Friday, July 07, 2006

How to audit and track file deletions

  • Enable Audit Policy: On the machine where you want to track file deletion, go to Administrative Tools->Local Security Policy->Audit Policy , double click "Audit Object Access" on the right pane and switch-on "Success" & "Failure".
  • Enable auditing for user/group: You'll need to enable and add user/security group for auditing on the folder which needs to be captured for file deletion.
    • Right click on the target folder (ex. C:\Program Files\Honeywell), select Properties and go to Security Tab.
    • Click on Advanced , and select Auditing Tab.
    • Add here the security group which would include the user who you think might be deleting the file. If you are not sure, include EVERYONE .
    • On the next screen select "Successful" & "Failed" on "Delete subfolders and files" & "Delete". Apply new settings and exit from properties.
  • These configurations will generate file/folder access audit logs for the configured folder in Securit Event Logs . Since we are interested in only the logs that show details of file/folder deletions, we'll need to look for Security Logs with event ID 560 .
  • Any file deletion operation will generate two events with event ID 560. After you've realized that your target file has been deleted, you'll need to filter the security log view to show only logs with event ID 560 (right click on Event Viewer->Security, select Filter...).
  • If you quickly want to find out if your configured machine generated any file deletion event log, run the following command on your own (networked) machine. This will work only on XP and above, therefore, you can use this to query for security logs from Windows 2000 machines. Run cscript //h:cscript //s //nologo at least once on your system before executing the following command.

eventquery.vbs /S <Target_System_Name> /FI "ID eq 560" /L Security /V
/FI : Filter
/L : Log name {Application | Security | System}
/V : Verbose output

To know more about the above command, read here

  • A typical security log with file deletion details will look something like this:

Event Type: Success Audit
Event Source: Security
Event Category: Object Access
Event ID: 560
User: GKY\Raj
Computer: GKY
Object Open:
Object Server: Security
Object Type: File
Object Name: D:\Test\testdoc.txt
Handle ID: 1756
Operation ID: {0,3190200}
Process ID: 4040
Image File Name: C:\WINDOWS\explorer.exe
Primary User Name: Raj
Primary Domain: GKY
Primary Logon ID: (0x0,0x40C41)
Client User Name: -
Client Domain: -
Client Logon ID: -
Accesses: DELETE



  • Ensure that security log is set not to overwrite itself, and has sufficient size to hold logs spanning many days. You can configure these settings by right-clicking on Security subfolder inside Event Viewer.
  • You might want to test these settings by deleting few files yourself before assuming it'll deliver what you expect!

Update:Just found a better alternative to built-in Event Viewer -


John said...

Hi Raj,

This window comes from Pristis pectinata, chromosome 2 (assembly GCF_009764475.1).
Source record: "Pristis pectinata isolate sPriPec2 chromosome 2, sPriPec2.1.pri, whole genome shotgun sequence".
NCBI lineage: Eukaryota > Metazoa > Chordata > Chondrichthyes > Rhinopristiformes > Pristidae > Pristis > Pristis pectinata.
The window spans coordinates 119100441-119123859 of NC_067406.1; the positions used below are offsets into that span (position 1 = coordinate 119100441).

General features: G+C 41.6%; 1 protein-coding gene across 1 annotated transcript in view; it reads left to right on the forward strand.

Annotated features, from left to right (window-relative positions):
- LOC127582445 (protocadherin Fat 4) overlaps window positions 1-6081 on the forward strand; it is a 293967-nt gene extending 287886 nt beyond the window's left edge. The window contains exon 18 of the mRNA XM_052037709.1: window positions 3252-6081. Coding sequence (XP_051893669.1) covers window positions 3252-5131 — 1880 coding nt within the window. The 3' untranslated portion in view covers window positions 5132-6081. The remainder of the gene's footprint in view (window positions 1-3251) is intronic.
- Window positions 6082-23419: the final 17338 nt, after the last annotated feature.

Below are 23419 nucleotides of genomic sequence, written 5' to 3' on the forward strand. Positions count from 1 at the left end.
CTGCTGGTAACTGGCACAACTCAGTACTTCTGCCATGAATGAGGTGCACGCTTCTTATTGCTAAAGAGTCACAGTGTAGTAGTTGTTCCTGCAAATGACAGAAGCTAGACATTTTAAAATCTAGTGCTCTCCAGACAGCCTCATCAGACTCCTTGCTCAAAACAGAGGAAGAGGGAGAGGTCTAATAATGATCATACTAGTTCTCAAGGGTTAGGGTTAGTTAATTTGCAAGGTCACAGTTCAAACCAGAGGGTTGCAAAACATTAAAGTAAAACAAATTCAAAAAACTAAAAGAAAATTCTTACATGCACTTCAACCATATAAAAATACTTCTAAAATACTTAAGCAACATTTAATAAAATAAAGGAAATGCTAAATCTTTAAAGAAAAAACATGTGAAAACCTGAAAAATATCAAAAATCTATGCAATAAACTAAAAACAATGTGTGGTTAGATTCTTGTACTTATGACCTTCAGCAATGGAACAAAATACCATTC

In regards to "Ensure that security log is set not to overwrite itself, and has sufficient size to hold logs spanning many days", I think that's a very important point, because so often, due to incorrectly configured settings, logs just roll over and potentially vital information gets lost!

By the way, I'm a Windows Security Analyst as well, and often blog on Active Directory Security stuff. If you have a few minutes, please feel free to drop by!


Anonymous said...

Nice article , we can also look at

AGreenhill said...

I logged in as admin and still, this does not exist: Administrative Tools->Local Security Policy->Audit Policy

Probably because it's Win8.1.. you should specify that your instructions are not for the latest windows version.

AGreenhill said...

.. per my previous comment about this article not applying to Win8.1, I have found that it simply doesn't apply to Win8.1 standard edition. You will require a Pro version to control your OS.

martin adom said...

A great information shared. Thanks for such informative blog.
In my circumstance, I use LepideAuditor for file server( ) to track the changes made in file server. It provides captured auditing data in real time at granular level. It could be a good alternative against PS usage while wish to audit changes automatically.

Md. Saidur Rahman said...

1. First, you need to setup Windows security auditing to monitor file access (and optionally logon) events.
2. If you correctly setup file access auditing for your shared folder, “File system” events will appear in Security log on every attempt to open file inside the folder.
3. Event 4660 occurs when someone removes a file or a folder. But its event description doesn’t contain the file name.
4. In fact, when a user deletes file, Windows registers several events: 4663 and then 4660. It can also register event 4656 before 4663.
5. See this article to Tracking down who removed files (

Anjar Rahayu said...

I cant find security tab on folder properties on D drive... Why?

Raj said...

What’s the file system? Security tab will appear only for NTFS.